Frequently Asked Questions

We recommend all bidders inspect the property and complete all due diligence before placing a bid on the property. All of our auction properties are sold "AS IS, WHERE IS, AND WITH ALL FAULTS AND LIMITATIONS."
The auction timeline is clearly defined by the seller and auctioneer for each property being offered at auction. The auction process usually takes 4 to 6 weeks from start to finish. Closing typically occurs within 30 days or less from the date a sale is confirmed.
While financing may be allowed, depending on the seller, there is NO FINANCING CONTINGENCY. If you plan to finance your auction purchase, we recommend you first contact us to learn more. If financing is allowed for a particular property, we recommend you get pre-approved and consult in depth with your lender as far in advance as possible.
We recommend all bidders consult an attorney and examine all matters relating to the property prior to placing a bid on the property.
A buyer's premium is a percentage of the winning bid that is added to the winning bid to establish the total purchase price. For example, if the buyer's premium is 10% and the winning bid is $100,000, the buyer's premium is $10,000 and the total purchase price is $110,000. We use the buyer's premium to pay for some or all of our auction marketing expenses as well as the cooperating broker commission we offer to buyer's brokers. Refer to the Auction Terms and Conditions in the listing page on our website and the Property Information PDF for each particular property on which you plan to bid for more detail.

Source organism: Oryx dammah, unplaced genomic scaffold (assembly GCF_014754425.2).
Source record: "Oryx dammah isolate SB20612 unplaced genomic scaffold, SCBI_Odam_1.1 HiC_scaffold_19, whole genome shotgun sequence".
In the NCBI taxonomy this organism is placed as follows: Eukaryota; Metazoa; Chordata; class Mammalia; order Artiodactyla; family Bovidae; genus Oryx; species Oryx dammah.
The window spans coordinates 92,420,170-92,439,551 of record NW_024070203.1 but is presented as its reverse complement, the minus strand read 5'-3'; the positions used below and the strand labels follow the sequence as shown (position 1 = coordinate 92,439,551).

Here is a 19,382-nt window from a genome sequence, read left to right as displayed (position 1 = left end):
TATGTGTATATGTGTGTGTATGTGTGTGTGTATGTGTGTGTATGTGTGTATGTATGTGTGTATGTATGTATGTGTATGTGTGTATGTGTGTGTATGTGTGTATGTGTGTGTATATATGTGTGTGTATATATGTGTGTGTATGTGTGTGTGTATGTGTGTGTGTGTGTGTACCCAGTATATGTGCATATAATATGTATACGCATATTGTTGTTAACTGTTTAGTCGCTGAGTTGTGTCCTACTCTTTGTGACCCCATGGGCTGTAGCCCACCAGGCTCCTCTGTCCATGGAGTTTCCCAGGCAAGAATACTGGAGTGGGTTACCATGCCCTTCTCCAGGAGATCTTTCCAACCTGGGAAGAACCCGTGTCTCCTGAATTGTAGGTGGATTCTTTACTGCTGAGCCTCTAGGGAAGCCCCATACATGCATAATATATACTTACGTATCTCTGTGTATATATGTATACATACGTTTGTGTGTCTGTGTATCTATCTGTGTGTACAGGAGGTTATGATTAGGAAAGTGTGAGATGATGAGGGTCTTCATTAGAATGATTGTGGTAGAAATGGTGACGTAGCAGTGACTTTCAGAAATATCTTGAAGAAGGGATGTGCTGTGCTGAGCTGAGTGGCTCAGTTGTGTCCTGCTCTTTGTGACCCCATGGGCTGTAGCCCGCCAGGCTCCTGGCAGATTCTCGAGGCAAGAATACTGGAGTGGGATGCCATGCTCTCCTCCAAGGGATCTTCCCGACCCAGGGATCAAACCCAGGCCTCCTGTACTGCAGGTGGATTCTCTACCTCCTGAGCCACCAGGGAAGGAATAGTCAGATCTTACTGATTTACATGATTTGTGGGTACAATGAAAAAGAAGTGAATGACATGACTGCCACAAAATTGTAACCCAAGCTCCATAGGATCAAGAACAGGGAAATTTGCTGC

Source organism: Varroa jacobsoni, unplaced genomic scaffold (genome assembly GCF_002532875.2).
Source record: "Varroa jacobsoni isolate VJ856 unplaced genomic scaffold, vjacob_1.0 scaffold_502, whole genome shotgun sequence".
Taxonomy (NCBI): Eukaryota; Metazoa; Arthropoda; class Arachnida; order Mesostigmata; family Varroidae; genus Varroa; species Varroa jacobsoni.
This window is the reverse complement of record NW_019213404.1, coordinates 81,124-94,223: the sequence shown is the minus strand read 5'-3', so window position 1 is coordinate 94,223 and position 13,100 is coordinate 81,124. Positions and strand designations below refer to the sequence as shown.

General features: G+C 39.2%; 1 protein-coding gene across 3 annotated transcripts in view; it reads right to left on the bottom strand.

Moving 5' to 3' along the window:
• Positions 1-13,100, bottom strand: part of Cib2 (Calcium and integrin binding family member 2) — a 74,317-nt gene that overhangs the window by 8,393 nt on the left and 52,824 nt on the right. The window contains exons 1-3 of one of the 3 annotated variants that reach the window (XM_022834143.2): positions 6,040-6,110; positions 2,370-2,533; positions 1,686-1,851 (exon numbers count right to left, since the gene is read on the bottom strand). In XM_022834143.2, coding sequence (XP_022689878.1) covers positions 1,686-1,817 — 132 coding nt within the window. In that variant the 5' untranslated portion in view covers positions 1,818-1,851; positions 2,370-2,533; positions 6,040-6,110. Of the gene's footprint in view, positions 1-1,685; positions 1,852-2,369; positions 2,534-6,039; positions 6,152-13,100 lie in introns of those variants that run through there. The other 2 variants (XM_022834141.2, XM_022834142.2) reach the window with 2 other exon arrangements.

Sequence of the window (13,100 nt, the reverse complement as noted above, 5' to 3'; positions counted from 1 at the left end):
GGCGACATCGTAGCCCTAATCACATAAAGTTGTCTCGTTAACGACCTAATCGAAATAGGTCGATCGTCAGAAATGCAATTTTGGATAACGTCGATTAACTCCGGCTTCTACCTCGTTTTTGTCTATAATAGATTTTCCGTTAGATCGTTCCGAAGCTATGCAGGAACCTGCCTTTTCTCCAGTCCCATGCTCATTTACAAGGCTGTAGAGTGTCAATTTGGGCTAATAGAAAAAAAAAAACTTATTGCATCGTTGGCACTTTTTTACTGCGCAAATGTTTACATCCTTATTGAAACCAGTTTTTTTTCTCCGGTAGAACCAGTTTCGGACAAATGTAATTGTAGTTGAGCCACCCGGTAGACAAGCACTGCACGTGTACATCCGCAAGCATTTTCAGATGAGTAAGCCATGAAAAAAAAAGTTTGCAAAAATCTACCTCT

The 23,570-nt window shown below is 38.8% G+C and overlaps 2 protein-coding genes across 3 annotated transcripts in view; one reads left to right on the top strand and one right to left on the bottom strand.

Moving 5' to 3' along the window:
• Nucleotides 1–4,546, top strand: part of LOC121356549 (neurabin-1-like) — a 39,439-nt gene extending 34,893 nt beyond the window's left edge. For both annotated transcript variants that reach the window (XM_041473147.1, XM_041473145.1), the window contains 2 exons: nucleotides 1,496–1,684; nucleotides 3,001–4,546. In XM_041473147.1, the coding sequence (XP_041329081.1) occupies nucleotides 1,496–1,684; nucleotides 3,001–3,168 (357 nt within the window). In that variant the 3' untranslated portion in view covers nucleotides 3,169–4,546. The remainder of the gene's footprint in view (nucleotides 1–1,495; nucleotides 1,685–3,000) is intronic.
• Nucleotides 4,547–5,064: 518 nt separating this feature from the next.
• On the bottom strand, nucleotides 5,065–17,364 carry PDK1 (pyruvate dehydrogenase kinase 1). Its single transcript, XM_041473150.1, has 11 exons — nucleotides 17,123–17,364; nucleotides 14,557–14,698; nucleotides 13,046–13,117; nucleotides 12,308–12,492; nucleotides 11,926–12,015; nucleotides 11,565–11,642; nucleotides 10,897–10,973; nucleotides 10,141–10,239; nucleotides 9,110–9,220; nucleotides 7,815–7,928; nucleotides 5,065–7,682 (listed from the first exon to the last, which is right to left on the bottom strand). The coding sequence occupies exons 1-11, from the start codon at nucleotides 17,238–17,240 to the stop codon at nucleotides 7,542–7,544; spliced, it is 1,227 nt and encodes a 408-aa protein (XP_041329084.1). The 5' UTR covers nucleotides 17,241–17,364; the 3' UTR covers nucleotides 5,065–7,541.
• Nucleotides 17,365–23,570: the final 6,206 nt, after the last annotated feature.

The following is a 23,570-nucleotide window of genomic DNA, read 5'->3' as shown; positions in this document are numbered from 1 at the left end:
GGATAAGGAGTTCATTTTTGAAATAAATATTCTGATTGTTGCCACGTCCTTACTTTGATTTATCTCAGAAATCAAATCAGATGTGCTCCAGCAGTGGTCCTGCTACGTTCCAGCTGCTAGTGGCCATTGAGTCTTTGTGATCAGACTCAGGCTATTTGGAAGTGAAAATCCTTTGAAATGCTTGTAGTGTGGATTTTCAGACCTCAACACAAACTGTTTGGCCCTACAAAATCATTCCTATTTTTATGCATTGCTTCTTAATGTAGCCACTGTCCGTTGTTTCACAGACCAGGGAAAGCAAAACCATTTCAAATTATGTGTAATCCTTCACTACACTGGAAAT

A reserve auction is one in which the seller reserves the right to "confirm" (accept or decline) the highest bid within a specified period of time. This is also what is meant when an auction property is "being sold subject to seller confirmation." A "minimum bid" (or minimum acceptable price) may or may not be disclosed to bidders. Unless otherwise specified, all auctions are reserve auctions.
A sealed bid auction is one in which bidders submit confidential bids to the auctioneer to be opened by the auctioneer at a predetermined place and time.
A combination of sealed bid and open outcry auctions are often conducted; in these hybrid auctions the bidders who submitted the highest sealed bids are invited to compete in an open outcry auction that allows them a final opportunity to place the winning bid.
An absolute auction is one in which the seller agrees to sell the property to the highest bidder, regardless of price. Absolute auctions are also known as auctions "without reserve."
When a property is sold in "as is" or "as is, where is" or "as is, where is and with all faults and limitations" condition, it is being sold with no representation as to the condition of the property or its fitness for a particular use, no warranty or guarantee is being implied, and no inspection or other contingencies apply. The buyer is solely responsible for inspecting and examining all aspects of the property prior to placing a bid on the property.